PARK CITY, Utah (Reuters) - Violence inflicted on Iranian protesters, big business infiltrating the U.S. justice system and an inspiring portrait of race car driver Ayrton Senna are all subjects of documentaries that are winning fans at Sundance 2011.
More than two dozen nonfiction films are being showcased at the Sundance Film Festival this week in Park City, Utah. Some are competing for prizes and aiming to score distribution deals, others are seeking media hype to gain traction with audiences, and still more simply want to entertain and inform.
Sundance backer, actor and activist Robert Redford, is an avid supporter of the movies, helping make the festival a key venue for documentary filmmakers worldwide.
Four of this week’s Oscar-nominated docs — “Gasland,” “Restrepo,” “Waste Land” and “Exit Through the Gift Shop” — premiered at Sundance 2010. And when Oprah Winfrey chose to unveil her new documentary club for her OWN TV network, she chose this year’s festival as the venue.
With such powerful influence, when a doc screens at Sundance, people notice.
Some of the non-fiction films here have been propelled by their subject’s fame, such as “Troubadours,” which follows the time of singers Carole King and James Taylor. “Becoming Chaz” tell of singer Cher’s daughter undergoing a sex change, and “Reagan” examines the former U.S. President’s contradictions just ahead of what would have been his 100th birthday, February 6.
Others, such as Morgan Spurlock’s “The Greatest Movie Ever Sold” and Oscar-winner James Marsh’s “Project Nim,” attracted audiences due to the director’s notoriety. And then there were some that gained fans the old-fashioned doc way — stirring hearts and minds and exposing injustice.
FILMS THAT EXPOSE & INSPIRE
“Senna,” six years in the making and reduced from 5000 hours of initial footage, lifted audiences for its inspiring and tragic portrait of the Brazilian race car driver’s famed battle with former nemesis, Frenchman Alain Prost, while taking on the politics of Formula One race car driving.
Considered by many the greatest ever Formula One driver, the film gives viewers a thrilling, helmet-view of what the triple world champion saw on the track and how the charismatic sportsman inspired Brazilians in harsh economic times.
“He connects with people on a very wide level. It’s not just Formula One fans. There is something about him which is incredibly inspirational,” producer James Gay-Rees told Reuters. The film shows Senna both passionate and modest, and already has plans for release in parts of Europe and Asia.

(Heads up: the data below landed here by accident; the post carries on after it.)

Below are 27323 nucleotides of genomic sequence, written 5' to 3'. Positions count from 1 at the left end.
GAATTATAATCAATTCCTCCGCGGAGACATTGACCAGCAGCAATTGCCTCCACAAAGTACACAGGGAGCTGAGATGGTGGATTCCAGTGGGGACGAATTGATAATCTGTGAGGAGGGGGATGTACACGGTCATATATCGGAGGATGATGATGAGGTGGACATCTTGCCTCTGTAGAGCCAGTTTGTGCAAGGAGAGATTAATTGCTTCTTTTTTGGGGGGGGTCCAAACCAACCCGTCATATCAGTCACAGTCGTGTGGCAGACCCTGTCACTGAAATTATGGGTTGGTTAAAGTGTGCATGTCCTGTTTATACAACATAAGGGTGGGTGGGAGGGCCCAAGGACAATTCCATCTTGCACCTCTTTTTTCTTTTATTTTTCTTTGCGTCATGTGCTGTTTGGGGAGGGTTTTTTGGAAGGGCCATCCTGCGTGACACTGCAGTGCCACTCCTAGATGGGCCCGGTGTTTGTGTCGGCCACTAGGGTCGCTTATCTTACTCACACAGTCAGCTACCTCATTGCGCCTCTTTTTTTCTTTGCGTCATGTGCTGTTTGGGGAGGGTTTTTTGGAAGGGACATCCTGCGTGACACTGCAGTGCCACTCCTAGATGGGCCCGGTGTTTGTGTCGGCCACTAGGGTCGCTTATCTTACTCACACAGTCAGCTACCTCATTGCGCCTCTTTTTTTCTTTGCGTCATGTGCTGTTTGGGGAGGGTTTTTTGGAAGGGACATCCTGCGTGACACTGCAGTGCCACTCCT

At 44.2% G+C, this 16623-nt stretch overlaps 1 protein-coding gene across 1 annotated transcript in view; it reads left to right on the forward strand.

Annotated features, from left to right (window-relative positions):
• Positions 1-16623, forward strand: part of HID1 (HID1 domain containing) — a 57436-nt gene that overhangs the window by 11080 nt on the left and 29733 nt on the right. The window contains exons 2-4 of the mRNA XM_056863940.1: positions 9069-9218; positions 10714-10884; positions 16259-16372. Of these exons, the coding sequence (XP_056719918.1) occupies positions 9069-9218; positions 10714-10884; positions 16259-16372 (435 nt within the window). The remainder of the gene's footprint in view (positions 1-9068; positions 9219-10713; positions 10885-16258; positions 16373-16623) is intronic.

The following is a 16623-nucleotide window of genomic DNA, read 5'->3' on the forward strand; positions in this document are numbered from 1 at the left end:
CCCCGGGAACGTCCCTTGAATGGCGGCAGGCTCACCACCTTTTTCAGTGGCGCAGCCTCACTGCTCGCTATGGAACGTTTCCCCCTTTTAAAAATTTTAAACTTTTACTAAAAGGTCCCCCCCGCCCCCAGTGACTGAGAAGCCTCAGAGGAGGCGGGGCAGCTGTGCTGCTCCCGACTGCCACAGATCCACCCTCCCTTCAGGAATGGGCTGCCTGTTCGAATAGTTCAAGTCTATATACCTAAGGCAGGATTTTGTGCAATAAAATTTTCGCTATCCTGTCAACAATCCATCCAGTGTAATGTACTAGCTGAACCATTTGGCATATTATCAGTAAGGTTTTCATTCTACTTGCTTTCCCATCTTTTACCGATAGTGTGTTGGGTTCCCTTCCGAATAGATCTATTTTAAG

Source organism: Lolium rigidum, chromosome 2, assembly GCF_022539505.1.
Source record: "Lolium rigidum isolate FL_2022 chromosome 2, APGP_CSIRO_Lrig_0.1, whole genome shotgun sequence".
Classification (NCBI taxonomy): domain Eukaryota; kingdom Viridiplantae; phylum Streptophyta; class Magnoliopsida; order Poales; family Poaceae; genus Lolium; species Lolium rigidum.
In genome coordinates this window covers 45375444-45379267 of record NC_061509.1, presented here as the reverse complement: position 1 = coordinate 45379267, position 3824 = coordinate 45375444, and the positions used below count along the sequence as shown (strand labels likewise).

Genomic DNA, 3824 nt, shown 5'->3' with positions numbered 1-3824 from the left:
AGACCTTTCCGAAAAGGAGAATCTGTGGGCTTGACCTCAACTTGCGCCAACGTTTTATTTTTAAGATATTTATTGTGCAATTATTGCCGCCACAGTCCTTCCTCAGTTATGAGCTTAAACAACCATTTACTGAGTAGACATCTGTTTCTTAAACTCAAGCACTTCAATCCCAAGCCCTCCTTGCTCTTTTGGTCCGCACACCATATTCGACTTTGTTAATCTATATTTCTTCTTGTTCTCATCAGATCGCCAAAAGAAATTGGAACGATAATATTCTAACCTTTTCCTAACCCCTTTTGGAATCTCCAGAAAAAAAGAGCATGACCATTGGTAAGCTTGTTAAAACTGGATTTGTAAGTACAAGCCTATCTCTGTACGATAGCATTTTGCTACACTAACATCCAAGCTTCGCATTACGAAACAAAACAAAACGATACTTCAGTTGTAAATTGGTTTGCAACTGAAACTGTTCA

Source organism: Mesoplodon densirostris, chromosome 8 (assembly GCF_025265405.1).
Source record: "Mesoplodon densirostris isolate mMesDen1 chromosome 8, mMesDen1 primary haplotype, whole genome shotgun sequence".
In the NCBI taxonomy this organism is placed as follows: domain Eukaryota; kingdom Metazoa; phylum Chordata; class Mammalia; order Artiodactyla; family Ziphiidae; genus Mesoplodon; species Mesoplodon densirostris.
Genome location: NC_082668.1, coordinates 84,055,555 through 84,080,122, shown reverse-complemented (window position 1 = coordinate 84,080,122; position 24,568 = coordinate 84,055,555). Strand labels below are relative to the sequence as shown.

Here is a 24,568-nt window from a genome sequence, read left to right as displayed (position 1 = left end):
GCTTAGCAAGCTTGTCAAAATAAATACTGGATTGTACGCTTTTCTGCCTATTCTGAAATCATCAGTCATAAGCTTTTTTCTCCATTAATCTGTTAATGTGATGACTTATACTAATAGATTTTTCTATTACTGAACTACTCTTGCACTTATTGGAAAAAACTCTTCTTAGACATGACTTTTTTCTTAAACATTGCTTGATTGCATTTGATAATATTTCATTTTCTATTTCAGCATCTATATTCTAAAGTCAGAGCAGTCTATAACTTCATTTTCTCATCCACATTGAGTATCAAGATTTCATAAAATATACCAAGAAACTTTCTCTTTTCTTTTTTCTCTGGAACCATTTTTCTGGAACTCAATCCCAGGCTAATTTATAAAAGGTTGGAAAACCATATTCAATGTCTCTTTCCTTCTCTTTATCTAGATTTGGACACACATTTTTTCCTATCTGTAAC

“The Green Wave,” the rawest account yet of the Iranian uprising after the 2009 election, integrates real footage from protesters with animated visualizations of blogger testimonials about being brutally rounded up, imprisoned and beaten.
“What was taking place in Iran’s prisons were horrible and you can’t really visualize what people testified to, what was going on there,” director Ali Samadi Ahadi, who moved to Germany from Iran at age 13, told Reuters.
The film offers abstract animated images to accompany word-for-word testimonials of fear and in some cases torture, including a 21-year-old’s account of being crammed into a cell where everyone was beaten, several of them to death.
It argues the west should pursue human rights violations against Iran instead of focusing its nuclear threat.
“Hot Coffee” has also won fans for exposing how the famed McDonald’s coffee-spilling case was wrongly used by companies and politicians for tort reform, including caps on compensation payouts that have hurt ordinary families shown in the film.
It shows former U.S. President George W. Bush and Karl Rove as major players behind tort reform, which it argues lessens people’s rights to seek full compensation.
“The Last Mountain,” about the devastating effects of mountaintop coal removal, gained buzz among environmentalists. “The Redemption of General Butt Naked” about a brutal Liberian warlord turned evangelist, displayed a fascinating character.
The list goes on: assisted suicide is covered in “How to Die in Oregon,” the depiction on women in media is questioned in “Miss Representation” and the Web’s impact on news gets a look in “Page One: A Year Inside the New York Times.”
More details on the docs can be found www.sundance.org.
Editing by Bob Tourtellotte